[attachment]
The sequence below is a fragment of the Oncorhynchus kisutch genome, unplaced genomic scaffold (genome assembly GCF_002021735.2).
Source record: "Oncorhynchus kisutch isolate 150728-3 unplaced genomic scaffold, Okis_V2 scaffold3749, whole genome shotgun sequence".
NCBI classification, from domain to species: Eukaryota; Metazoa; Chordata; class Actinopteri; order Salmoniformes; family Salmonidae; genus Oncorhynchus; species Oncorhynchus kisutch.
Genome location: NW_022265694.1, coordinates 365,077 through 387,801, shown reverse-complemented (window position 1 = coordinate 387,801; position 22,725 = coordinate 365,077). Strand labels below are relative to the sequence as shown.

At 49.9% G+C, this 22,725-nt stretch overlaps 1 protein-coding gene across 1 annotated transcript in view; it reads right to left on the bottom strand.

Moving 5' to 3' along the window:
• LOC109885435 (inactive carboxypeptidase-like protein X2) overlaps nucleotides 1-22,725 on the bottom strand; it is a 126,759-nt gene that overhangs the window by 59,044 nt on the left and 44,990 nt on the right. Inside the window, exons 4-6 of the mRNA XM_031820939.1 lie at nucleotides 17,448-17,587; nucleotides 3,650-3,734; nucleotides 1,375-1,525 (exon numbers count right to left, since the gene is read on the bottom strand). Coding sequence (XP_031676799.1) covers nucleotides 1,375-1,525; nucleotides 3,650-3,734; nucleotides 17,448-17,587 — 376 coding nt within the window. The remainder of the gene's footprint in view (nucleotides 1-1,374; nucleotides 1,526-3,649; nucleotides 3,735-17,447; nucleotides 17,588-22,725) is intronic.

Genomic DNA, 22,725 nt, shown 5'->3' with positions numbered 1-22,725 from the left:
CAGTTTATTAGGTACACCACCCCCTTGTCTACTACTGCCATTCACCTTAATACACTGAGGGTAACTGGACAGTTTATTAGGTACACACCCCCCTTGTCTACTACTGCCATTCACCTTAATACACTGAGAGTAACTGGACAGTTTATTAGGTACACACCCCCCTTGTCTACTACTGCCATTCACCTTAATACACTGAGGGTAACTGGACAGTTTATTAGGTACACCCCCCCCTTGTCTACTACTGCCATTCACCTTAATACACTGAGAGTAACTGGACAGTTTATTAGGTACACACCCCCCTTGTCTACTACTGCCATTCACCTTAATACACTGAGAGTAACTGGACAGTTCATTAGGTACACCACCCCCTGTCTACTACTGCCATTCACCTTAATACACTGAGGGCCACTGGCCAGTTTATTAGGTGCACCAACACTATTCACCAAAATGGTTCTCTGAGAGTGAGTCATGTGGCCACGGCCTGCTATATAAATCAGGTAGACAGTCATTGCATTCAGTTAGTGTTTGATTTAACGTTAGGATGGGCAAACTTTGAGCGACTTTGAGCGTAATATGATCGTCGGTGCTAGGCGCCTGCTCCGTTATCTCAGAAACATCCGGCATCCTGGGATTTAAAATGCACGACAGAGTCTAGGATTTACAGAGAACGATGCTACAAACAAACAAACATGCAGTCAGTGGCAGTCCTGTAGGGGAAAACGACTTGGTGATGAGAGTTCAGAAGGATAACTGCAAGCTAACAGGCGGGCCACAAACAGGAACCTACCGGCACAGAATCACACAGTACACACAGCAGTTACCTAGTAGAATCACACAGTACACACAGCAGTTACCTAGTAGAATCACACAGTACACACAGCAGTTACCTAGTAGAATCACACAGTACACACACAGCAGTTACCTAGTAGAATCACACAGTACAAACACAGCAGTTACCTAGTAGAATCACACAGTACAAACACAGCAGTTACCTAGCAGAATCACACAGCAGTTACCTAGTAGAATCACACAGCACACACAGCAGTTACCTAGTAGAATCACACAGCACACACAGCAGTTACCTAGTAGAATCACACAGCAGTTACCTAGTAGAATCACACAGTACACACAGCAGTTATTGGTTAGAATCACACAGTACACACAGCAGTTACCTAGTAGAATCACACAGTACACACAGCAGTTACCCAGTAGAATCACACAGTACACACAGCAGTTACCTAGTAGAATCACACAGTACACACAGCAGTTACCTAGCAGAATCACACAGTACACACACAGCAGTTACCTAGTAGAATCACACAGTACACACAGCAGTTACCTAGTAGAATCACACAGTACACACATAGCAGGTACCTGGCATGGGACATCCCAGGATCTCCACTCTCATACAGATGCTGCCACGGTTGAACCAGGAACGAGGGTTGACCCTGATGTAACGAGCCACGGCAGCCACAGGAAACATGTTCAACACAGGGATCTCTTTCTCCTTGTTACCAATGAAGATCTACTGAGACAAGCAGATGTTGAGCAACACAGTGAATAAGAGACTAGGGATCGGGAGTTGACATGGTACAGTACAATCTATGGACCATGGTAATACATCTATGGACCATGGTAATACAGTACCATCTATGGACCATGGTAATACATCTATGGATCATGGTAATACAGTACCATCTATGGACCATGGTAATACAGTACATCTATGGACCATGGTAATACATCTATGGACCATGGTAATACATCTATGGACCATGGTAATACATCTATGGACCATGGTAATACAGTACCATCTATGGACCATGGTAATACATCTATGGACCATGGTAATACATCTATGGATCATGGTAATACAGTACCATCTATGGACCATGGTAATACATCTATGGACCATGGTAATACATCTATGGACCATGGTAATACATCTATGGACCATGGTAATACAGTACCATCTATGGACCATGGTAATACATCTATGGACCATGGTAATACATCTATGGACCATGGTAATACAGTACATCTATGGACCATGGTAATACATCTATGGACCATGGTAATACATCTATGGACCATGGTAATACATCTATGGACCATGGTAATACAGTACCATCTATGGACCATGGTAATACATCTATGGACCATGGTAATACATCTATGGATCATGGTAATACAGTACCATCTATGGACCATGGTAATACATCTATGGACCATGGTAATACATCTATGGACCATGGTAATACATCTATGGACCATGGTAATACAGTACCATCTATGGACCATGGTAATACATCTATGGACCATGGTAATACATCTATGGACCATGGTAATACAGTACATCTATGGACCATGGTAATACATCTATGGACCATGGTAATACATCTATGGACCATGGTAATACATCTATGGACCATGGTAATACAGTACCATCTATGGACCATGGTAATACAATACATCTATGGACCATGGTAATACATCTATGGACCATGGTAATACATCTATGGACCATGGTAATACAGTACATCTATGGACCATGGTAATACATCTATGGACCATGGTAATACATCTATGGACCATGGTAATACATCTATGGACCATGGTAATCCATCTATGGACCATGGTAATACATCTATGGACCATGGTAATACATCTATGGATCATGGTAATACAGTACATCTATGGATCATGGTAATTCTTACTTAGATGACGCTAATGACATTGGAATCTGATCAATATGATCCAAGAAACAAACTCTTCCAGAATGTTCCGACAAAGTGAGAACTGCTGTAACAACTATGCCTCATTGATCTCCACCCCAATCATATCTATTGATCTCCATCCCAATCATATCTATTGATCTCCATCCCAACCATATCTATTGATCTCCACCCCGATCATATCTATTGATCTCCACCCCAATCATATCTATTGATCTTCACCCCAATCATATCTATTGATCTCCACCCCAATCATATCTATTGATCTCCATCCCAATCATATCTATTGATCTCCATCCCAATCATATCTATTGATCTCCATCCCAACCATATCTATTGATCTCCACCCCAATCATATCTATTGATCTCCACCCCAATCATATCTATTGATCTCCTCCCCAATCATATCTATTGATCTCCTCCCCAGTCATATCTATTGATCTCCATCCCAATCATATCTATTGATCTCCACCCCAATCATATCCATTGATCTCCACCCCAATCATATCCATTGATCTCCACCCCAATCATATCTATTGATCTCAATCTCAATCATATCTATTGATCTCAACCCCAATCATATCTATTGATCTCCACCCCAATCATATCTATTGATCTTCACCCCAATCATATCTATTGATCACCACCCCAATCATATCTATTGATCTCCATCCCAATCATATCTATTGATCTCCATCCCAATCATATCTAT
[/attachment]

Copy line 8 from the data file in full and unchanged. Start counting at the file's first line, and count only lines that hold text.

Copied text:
Genomic DNA, 22,725 nt, shown 5'->3' with positions numbered 1-22,725 from the left: